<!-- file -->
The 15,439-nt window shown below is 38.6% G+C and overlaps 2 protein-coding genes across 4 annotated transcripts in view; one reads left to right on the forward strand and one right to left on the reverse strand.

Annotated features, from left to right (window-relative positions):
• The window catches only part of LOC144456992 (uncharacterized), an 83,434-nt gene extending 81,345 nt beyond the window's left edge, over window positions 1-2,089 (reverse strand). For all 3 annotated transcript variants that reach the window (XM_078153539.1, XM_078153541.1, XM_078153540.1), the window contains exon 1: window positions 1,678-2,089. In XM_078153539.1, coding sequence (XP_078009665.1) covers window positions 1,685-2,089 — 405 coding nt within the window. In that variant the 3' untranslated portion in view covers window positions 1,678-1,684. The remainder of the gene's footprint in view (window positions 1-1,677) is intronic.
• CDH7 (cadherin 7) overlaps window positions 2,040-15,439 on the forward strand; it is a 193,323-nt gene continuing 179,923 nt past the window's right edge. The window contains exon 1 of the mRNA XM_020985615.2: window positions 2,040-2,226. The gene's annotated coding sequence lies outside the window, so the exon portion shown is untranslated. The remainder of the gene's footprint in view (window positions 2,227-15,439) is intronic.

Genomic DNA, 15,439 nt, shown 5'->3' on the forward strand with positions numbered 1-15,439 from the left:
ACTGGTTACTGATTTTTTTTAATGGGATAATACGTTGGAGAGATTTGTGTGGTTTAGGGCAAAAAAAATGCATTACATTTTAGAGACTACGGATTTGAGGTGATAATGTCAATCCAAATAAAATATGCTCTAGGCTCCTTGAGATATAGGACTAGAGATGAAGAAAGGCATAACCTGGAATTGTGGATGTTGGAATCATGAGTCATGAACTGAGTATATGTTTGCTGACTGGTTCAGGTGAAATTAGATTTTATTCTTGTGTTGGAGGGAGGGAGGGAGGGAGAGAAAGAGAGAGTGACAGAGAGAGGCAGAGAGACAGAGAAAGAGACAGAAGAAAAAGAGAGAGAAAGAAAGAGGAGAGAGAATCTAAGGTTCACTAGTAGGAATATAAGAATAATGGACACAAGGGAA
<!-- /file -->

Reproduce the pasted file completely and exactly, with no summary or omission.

The 15,439-nt window shown below is 38.6% G+C and overlaps 2 protein-coding genes across 4 annotated transcripts in view; one reads left to right on the forward strand and one right to left on the reverse strand.

Annotated features, from left to right (window-relative positions):
• The window catches only part of LOC144456992 (uncharacterized), an 83,434-nt gene extending 81,345 nt beyond the window's left edge, over window positions 1-2,089 (reverse strand). For all 3 annotated transcript variants that reach the window (XM_078153539.1, XM_078153541.1, XM_078153540.1), the window contains exon 1: window positions 1,678-2,089. In XM_078153539.1, coding sequence (XP_078009665.1) covers window positions 1,685-2,089 — 405 coding nt within the window. In that variant the 3' untranslated portion in view covers window positions 1,678-1,684. The remainder of the gene's footprint in view (window positions 1-1,677) is intronic.
• CDH7 (cadherin 7) overlaps window positions 2,040-15,439 on the forward strand; it is a 193,323-nt gene continuing 179,923 nt past the window's right edge. The window contains exon 1 of the mRNA XM_020985615.2: window positions 2,040-2,226. The gene's annotated coding sequence lies outside the window, so the exon portion shown is untranslated. The remainder of the gene's footprint in view (window positions 2,227-15,439) is intronic.

Genomic DNA, 15,439 nt, shown 5'->3' on the forward strand with positions numbered 1-15,439 from the left:
ACTGGTTACTGATTTTTTTTAATGGGATAATACGTTGGAGAGATTTGTGTGGTTTAGGGCAAAAAAAATGCATTACATTTTAGAGACTACGGATTTGAGGTGATAATGTCAATCCAAATAAAATATGCTCTAGGCTCCTTGAGATATAGGACTAGAGATGAAGAAAGGCATAACCTGGAATTGTGGATGTTGGAATCATGAGTCATGAACTGAGTATATGTTTGCTGACTGGTTCAGGTGAAATTAGATTTTATTCTTGTGTTGGAGGGAGGGAGGGAGGGAGAGAAAGAGAGAGTGACAGAGAGAGGCAGAGAGACAGAGAAAGAGACAGAAGAAAAAGAGAGAGAAAGAAAGAGGAGAGAGAATCTAAGGTTCACTAGTAGGAATATAAGAATAATGGACACAAGGGAA